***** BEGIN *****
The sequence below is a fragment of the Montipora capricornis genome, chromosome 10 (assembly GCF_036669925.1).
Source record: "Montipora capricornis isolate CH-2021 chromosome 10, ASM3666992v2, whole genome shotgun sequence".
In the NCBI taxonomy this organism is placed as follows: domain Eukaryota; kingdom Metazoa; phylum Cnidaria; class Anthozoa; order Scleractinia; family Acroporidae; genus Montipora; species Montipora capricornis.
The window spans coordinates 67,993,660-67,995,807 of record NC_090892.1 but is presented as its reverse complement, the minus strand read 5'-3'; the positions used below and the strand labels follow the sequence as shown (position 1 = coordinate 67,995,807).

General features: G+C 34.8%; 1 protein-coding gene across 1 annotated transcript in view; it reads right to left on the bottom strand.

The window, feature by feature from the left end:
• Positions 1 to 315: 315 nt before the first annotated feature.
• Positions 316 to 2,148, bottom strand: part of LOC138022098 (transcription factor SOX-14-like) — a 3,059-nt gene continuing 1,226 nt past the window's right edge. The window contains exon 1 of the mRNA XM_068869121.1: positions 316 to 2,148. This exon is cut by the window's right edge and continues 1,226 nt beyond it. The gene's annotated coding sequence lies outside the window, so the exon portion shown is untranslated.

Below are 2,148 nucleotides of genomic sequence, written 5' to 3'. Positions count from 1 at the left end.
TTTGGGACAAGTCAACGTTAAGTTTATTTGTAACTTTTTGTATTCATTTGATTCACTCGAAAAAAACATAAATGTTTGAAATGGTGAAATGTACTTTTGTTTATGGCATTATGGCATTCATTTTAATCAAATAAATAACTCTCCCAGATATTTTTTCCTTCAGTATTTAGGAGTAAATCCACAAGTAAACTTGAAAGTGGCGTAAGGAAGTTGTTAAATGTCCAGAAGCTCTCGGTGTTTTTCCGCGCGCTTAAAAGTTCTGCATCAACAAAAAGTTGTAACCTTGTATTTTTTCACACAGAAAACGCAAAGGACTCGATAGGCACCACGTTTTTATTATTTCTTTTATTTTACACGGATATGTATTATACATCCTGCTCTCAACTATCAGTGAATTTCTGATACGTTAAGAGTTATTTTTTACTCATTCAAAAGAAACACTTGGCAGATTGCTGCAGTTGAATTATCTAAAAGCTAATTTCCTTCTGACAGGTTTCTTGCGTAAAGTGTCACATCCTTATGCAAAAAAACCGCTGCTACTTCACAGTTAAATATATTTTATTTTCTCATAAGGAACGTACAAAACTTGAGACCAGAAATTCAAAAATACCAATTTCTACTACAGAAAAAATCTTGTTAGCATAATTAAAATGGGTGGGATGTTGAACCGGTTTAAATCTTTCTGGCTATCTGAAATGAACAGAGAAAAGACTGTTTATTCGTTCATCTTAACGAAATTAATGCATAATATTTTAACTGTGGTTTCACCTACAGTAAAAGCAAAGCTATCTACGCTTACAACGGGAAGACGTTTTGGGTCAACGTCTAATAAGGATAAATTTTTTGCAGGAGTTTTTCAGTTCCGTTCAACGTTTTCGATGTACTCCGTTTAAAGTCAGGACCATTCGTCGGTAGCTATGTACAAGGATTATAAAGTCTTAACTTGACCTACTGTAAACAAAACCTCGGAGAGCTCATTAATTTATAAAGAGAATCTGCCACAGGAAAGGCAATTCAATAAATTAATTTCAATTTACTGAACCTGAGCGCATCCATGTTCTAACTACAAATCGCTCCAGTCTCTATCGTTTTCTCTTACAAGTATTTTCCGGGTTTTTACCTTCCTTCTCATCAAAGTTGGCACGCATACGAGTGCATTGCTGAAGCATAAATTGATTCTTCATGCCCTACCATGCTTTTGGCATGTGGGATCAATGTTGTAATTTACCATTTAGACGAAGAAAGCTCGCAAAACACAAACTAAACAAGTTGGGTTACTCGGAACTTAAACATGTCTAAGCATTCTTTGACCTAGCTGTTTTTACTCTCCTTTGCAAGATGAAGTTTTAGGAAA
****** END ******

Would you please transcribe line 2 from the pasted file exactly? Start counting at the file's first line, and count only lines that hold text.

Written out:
Source record: "Montipora capricornis isolate CH-2021 chromosome 10, ASM3666992v2, whole genome shotgun sequence".